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Entries in Penobscot River (5)


Energy News Roundup: July 20-July 26

This week in regional energy news …


Dam Removal Expected to Help Restore Fish Stocks

As the New York Times reported this week, the removal of the Great Works Dam from the Penobscot River is expected to result in increased stocks of the endangered Atlantic salmon, alewives, shad, sturgeon, river herring, and other fish species.  See photographs of early stages of the dam removal here.

Verrill Dana represents the Penobscot River Restoration Trust, which is funding the removal of hydroelectric dams from the Penobscot River with no net loss in energy production.  The Trust’s historic public-private initiative has earned it national attention and acclaim.


Photographs of Historic Great Works Dam Removal

The historic and collaborative Great Works Dam removal and Penobscot River Restoration project is underway.  Below are photographs from June 11, the first day of the dismantling.  Click on each thumbnail for a full-size image.




Penobscot River Dam Removal Gets National Attention; Live Stream Available

The dismantling of the Penobscot River’s Great Works Dam has begun, part of a project that Forbes calls a “hat trick.”  A live stream of the dam removal is available here

The Penobscot River Restoration project involves the removal of several dams along the river to allow fish stocks to replenish, while energy production is increased at other dams with no net loss of electric generation.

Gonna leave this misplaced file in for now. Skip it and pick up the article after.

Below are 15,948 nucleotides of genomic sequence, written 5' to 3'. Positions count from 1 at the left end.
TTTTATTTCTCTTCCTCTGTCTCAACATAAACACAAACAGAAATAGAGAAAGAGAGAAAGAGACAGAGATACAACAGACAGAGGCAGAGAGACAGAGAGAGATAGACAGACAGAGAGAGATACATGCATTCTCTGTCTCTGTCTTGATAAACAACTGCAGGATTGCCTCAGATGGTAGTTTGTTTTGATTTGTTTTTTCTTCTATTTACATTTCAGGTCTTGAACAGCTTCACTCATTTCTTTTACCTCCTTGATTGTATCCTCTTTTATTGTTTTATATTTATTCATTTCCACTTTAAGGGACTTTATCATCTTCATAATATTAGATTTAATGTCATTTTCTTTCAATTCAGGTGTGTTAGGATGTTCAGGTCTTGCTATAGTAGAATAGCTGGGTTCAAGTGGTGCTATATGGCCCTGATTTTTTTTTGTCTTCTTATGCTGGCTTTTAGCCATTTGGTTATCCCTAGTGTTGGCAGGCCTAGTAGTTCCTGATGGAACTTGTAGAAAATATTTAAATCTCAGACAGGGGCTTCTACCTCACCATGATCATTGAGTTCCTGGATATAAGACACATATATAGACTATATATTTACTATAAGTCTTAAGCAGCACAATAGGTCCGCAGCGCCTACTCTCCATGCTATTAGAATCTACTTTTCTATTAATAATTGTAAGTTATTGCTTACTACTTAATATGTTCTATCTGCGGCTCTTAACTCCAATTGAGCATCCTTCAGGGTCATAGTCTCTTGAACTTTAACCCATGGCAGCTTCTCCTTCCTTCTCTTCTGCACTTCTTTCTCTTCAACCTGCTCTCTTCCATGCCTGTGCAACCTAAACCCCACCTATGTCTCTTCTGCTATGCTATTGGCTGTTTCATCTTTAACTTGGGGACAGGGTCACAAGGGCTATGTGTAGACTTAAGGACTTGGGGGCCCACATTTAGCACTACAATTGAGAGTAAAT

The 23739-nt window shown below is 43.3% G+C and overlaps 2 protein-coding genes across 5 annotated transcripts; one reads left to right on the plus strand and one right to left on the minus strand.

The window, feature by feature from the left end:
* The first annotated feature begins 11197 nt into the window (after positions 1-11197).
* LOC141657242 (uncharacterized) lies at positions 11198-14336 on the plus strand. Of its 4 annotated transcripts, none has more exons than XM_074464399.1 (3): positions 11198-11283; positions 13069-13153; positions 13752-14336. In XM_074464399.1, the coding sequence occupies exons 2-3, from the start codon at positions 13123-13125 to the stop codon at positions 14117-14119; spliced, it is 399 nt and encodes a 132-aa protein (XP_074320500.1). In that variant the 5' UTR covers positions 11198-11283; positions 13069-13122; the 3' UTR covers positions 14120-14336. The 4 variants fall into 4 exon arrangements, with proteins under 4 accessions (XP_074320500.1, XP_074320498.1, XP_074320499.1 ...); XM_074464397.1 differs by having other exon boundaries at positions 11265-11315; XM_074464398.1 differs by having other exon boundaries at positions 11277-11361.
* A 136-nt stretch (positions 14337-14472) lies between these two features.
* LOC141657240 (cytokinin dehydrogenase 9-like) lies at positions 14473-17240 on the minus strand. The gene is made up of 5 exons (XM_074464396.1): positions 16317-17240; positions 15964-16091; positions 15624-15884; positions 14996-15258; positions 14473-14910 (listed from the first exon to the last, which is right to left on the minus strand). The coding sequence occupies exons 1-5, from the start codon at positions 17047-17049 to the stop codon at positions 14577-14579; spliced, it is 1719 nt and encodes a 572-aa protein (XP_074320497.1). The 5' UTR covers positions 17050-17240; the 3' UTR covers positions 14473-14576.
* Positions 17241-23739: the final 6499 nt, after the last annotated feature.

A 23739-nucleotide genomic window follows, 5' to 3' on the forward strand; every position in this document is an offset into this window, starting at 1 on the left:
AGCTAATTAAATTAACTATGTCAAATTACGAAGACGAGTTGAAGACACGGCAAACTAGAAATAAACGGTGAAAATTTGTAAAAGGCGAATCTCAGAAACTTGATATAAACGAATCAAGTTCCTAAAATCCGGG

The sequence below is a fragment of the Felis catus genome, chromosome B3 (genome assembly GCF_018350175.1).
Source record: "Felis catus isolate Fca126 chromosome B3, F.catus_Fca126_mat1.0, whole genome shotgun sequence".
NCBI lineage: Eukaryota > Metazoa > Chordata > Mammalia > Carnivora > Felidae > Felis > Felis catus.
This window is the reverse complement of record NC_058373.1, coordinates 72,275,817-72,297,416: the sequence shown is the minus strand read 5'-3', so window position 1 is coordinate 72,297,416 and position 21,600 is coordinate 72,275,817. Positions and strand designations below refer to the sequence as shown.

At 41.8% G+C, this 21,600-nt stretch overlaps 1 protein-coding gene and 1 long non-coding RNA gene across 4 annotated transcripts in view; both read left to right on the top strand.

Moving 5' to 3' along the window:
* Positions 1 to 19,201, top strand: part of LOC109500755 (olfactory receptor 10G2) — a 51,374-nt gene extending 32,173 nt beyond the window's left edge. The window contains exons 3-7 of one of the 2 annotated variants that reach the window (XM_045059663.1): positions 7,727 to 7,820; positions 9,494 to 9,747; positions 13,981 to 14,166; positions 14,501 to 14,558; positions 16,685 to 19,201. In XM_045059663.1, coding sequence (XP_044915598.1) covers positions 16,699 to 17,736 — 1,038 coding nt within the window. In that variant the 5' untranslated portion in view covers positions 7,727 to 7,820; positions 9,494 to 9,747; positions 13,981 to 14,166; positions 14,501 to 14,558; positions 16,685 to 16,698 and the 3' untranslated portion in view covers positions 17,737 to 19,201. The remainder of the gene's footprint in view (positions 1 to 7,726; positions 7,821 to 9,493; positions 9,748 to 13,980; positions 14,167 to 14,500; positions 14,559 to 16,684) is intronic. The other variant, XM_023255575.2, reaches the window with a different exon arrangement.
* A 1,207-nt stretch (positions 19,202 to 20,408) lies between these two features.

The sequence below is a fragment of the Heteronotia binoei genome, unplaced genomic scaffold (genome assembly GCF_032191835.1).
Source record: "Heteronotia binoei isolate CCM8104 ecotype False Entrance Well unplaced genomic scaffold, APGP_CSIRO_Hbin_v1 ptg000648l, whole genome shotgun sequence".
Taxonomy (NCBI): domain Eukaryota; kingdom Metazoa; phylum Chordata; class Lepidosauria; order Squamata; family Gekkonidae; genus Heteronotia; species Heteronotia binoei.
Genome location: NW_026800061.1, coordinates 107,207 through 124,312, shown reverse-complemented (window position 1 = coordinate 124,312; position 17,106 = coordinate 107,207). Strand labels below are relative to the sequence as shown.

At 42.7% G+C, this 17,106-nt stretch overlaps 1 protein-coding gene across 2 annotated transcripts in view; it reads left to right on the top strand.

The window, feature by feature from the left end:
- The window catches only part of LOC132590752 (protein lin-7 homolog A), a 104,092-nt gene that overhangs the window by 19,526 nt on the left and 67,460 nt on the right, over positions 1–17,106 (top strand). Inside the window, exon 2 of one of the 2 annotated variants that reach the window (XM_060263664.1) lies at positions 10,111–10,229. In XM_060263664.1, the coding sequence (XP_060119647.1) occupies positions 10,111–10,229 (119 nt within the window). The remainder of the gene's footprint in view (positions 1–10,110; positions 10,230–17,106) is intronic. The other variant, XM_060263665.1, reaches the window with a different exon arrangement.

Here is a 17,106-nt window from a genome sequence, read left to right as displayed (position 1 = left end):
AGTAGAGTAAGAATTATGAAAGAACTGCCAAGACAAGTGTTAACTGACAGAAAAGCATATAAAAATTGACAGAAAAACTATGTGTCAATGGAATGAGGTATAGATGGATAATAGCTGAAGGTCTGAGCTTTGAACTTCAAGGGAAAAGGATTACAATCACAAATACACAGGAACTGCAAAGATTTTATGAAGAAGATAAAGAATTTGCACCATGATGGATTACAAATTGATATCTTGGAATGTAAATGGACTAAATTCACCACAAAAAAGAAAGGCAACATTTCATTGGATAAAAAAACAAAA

The Penobscot River Restoration Trust closed on the purchase of Great Works (and other dams) in December 2010.  Verrill Dana represents the Trust in this unique and historic public-private collaboration to improve the environment while maintaining important local sources of energy.


A River Restoration Riddle...

Question:  When does the removal of a hydropower dam result in increased energy generation?

Answer:   When the Penobscot River Restoration Trust removes the dam.

The Penobscot River Restoration Trust, a collaboration between environmental groups, state and federal resource agencies, the Penobscot Indian Nation, and PPL Corporation, has struck a deal to restore 1,000 miles of Atlantic Salmon (and other species) habitat on the Penobscot River by removing two dams formerly owned by PPL (Veazie and Great Works) and constructing a fish bypass around a third (Howland).  Verrill Dana has been there from the start, helping the Trust with contracting, permitting and strategic planning (read more about it on our website)

“Well,” you say, “that’s great for the fish, what about the energy?”  With bombs falling overseas, don’t we need to keep all of our home-grown electrons?

The Trust and PPL thought so—so they structured this deal to allow PPL or its successor (now Black Bear Hydro) to increase generation at other facilities in the Penobscot River watershed.  The result—happy fish- AND the river system will maintain its generating capacity (maybe even eke out a little more than it did before).

It can be done.  We’re doing it in Maine.